The adventures of an analog engineer and digital storyteller who studies emerging networks and their impact on the great game of business.

On the evening of February 11, 2010, 837 people filled the ballroom at the St. Regis Hotel in Dana Point California for an event that didn’t even exist one month earlier. At that time, it was merely an idea in the head of a man who would eventually bring it to fruition through the help of his online community.  As I watched the enthusiastic crowd head for their seats, I knew that I’d be writing this very blog post because I had found yet another example demonstrating how Audience is an Asset.

Bryan Elliott

I watched Bryan Elliott enter the coffee shop where we’d agreed to meet for an interview.  From across the room, he looked like a carefree young surfer dude, but as he got closer, two things became apparent: Bryan wasn’t a kid and there was nothing carefree about him. In front of me sat a man who simultaneously knew exactly who he was and who cared deeply about his mission.

He didn’t always have such confidence, though. In late 2008, this veteran of the $150 billion Action Sports industry with a resume containing employers such as Disney and Yamaha found himself unemployed. And he began to panic.

He wondered who he could turn to. He wished he had a safety net.  And that got him to thinking.

A net.  A network. Social networking. He wondered if he could build a professional network that could catch other members if they fell.

Building a Network

In September 2008, Bryan formed the SoCal Action Sports Network, an invite/referral-only network of people who were dedicated to the Action Sports industry. The group began having monthly meetings and although the numbers were growing, Bryan made a humbling discovery.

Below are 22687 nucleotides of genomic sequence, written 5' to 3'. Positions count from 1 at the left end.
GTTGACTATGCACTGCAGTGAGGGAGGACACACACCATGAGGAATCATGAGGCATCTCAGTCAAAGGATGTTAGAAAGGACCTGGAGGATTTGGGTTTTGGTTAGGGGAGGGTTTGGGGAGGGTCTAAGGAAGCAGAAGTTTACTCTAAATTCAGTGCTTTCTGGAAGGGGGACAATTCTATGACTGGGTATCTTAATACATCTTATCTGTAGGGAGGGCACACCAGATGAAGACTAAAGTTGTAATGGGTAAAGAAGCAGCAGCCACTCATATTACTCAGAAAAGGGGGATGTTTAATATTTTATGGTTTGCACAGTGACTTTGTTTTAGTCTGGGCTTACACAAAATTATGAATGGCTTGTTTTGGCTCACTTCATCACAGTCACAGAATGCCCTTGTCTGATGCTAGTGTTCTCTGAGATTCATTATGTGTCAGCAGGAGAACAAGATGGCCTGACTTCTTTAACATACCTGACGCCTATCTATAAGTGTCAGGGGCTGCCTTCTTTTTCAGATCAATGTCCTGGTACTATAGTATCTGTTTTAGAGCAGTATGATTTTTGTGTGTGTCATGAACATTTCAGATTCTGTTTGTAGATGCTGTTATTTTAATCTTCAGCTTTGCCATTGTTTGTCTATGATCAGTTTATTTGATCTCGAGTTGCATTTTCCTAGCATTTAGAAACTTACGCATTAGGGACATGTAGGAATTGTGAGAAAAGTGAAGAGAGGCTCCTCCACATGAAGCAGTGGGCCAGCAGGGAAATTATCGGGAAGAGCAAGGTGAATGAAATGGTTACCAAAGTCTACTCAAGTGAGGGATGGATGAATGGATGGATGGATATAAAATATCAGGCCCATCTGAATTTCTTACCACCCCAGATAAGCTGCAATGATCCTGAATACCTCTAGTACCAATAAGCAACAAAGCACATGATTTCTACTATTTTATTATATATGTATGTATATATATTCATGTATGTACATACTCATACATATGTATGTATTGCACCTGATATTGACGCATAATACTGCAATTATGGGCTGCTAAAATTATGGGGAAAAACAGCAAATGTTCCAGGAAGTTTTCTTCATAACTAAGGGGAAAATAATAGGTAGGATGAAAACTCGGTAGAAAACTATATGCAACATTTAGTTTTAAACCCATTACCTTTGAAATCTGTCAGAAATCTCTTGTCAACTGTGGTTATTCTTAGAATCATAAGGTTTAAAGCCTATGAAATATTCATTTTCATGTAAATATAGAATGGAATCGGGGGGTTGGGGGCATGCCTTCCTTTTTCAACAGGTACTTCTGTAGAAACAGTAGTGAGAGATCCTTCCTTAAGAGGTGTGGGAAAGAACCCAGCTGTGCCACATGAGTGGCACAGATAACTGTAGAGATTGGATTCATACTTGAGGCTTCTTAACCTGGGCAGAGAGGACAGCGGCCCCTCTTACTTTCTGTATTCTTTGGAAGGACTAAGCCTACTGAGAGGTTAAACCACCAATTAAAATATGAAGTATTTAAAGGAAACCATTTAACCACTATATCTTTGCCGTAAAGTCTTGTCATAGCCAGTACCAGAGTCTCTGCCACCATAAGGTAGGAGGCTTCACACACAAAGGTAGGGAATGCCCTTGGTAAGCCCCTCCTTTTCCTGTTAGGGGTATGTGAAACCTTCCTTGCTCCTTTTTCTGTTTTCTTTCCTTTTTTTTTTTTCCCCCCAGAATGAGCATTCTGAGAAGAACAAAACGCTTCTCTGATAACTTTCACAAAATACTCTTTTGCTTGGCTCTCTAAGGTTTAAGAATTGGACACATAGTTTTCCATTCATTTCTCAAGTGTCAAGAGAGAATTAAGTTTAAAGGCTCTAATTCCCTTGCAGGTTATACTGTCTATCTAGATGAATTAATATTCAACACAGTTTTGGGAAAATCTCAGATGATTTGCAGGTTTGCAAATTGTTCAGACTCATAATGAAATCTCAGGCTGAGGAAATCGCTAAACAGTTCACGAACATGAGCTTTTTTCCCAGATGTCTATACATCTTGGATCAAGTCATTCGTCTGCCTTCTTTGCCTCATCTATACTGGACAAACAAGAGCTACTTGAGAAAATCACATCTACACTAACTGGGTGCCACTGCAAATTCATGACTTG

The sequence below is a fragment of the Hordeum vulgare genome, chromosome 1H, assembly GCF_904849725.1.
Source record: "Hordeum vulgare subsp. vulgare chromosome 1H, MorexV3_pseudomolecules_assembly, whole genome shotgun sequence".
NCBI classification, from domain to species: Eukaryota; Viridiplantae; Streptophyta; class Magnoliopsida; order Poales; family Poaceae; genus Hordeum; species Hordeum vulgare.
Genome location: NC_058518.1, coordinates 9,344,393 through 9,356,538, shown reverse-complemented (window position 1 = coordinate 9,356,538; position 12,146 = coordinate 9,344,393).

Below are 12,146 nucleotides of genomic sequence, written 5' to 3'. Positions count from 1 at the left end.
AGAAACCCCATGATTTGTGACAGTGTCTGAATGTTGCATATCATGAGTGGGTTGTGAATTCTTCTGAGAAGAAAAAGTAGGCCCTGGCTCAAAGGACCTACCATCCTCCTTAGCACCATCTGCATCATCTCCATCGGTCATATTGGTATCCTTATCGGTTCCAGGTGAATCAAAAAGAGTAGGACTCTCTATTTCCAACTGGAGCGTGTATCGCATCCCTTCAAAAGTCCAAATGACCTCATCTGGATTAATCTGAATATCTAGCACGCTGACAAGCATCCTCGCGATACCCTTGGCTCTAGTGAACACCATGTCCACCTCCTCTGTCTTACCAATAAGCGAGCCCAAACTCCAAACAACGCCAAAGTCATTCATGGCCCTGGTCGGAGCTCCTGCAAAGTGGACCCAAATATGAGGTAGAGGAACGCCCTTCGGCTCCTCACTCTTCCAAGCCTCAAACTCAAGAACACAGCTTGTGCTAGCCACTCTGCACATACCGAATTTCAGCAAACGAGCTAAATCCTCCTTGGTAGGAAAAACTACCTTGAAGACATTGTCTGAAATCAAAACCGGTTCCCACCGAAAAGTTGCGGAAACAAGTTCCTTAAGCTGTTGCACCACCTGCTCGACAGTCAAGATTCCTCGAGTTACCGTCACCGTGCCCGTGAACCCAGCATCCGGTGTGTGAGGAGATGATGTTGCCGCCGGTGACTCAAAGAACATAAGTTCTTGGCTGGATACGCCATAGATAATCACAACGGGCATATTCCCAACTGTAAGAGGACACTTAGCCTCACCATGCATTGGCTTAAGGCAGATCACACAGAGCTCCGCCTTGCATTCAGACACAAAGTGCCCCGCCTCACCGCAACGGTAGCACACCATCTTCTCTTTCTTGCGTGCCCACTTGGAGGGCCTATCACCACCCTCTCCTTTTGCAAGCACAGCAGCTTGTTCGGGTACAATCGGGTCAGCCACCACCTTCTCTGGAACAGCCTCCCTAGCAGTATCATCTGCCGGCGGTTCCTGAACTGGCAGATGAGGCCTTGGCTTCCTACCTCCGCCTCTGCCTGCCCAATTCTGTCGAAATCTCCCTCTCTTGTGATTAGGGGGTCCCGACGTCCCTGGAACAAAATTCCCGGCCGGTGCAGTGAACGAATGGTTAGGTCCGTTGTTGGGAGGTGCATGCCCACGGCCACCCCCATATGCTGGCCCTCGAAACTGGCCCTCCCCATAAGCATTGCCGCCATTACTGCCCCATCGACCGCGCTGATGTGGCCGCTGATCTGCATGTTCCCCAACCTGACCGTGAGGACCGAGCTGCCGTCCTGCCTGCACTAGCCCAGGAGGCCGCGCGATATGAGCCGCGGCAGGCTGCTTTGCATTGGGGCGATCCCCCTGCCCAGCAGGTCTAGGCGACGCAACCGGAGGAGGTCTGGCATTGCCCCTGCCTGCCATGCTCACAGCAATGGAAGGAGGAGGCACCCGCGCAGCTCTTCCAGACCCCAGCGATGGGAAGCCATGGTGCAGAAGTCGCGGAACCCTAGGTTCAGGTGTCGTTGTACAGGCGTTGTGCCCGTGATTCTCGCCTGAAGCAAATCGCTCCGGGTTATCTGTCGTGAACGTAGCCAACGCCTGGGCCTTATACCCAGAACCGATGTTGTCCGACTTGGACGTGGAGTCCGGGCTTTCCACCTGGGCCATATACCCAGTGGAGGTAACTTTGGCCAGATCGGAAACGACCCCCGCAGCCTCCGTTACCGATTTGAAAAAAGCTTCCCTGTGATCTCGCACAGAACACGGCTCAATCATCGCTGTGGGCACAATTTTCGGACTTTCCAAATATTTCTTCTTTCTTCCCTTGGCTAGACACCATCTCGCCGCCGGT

“It was growing, but I was screwing it up with shameless self promotion.”

Bryan came to the realization that the group was much bigger than him. He wanted the network to be something different. He thought of words such as “relevant,” “connected,” “community,”  “loyalty,” and “trust.” He wanted to build a community that put  “…self promotion in the back seat and generosity in the front seat.”

It was from this realization that he penned the following mantra:

While there is strength in numbers, we don’t measure value by how many members we have. We’re not keeping score of our popularity or adding hundreds of new ‘friends’ we may never know. We’re interested in people who understand that the real value of connecting is when it translates into meaningful relationships of trust. Where members help each other, form a community and prosper. A place where innovation, creativity and collaboration thrive. And self-promotion takes a back seat to generosity.

Bryan found an unfortunate side effect to the exclusive nature of the SoCal Action Sports Network–the fact that he was turning away very talented people who just didn’t meet the stringent requirements of the group. Instead of ignoring them, he recognized an opportunity for a second network. Called Linked Orange County, membership required applicants to be a part of the Orange County business community.